The UK government was lambasted for censoring a report that details the effect of shale gas drilling on house prices and local services. The activists want the government to release the full version of the report as it drags its feet on the issue of compensating homeowners who live near planned fracking sites.
The report, titled Shale Gas: Rural Economy Impacts, was compiled in March and the draft published under environmental information regulations with most parts of the text edited, reports the Guardian. For instance, the section detailing the impact of drilling on house prices has had three parts deleted.
The published sections refer to a 2010 report on Texas, which discovered that houses worth over 150,000 pounds that are located within 1,000 feet of a drilling site saw their values plunge 3% to 14%.
The Department for Environment, Food and Rural Affairs published the report immediately after the Whitehall opened roughly two-thirds of United Kingdom to a fresh round of bidding for drilling licenses. The government, led by Prime Minister and Chancellor George Osborne, has continuously trumpeted the benefits of shale gas to cut energy costs, boost the economy and cut reliance on energy imports, mostly from Russia.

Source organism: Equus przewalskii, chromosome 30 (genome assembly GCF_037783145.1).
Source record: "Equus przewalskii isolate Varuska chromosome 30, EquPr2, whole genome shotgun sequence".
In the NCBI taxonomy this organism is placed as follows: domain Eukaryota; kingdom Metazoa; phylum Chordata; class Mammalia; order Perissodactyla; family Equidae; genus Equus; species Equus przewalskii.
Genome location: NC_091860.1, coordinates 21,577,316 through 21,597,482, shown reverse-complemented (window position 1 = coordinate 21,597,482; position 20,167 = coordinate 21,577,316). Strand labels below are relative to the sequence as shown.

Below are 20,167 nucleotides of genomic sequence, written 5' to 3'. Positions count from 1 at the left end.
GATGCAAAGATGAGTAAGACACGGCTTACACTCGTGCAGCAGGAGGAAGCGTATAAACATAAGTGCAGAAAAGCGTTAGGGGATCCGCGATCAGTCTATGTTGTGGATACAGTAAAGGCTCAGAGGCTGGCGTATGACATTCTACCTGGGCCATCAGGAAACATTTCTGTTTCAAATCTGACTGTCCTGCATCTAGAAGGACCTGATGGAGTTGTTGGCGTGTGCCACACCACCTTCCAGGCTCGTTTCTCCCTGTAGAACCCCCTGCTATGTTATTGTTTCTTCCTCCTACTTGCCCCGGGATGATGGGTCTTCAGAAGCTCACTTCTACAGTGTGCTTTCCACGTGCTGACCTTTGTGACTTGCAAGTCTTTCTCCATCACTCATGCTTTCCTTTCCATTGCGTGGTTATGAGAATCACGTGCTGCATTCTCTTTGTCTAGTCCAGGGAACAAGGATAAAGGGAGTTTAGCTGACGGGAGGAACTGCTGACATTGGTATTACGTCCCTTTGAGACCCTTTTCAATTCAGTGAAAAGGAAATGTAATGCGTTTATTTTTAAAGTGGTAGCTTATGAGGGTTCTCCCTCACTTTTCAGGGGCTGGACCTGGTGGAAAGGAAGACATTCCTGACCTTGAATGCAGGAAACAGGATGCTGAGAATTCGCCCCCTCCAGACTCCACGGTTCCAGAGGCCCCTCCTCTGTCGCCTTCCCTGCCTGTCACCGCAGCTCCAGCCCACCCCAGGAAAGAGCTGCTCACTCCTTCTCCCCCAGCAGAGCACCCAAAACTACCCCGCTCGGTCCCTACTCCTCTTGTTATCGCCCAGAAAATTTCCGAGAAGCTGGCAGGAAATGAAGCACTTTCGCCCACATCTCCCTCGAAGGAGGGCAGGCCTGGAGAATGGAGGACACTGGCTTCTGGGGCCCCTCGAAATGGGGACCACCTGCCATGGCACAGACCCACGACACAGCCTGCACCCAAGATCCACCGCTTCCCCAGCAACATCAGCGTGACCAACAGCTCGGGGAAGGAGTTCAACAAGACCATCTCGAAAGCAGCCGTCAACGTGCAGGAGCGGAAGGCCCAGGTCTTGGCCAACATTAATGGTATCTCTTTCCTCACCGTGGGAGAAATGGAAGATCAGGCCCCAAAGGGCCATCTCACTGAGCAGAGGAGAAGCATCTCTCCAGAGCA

However, most MPs are worried that drilling may negatively affect the landscape, harm the environment and cause housing prices to spiral in their respective constituencies. In particular, leading Green MP Caroline Lucas, who represents Brighton Pavilion, criticized the report, saying it would fuel discontent among the public.
“It appears that the government has a great deal to hide with regards to the risks of fracking for local communities,” she said. “The number of redactions would be almost comical if it weren’t so concerning. What are the economic, social and environment impacts and effects upon housing and local services, agriculture and tourism that the government is so keen to withhold from us? The implications of fracking for rural communities are vast. It is critical the public knows the facts: absolute transparency is essential – censorship should not be an option.”
The government’s decision to award 100,000 pounds to local people impacted by fracking to share it among themselves has also been met with opposition, with some activists terming the amount as an “insult”. To register for a free 2-week subscription to ForexMinute Premium Plan, visit www.forexminute.com/newsletter.
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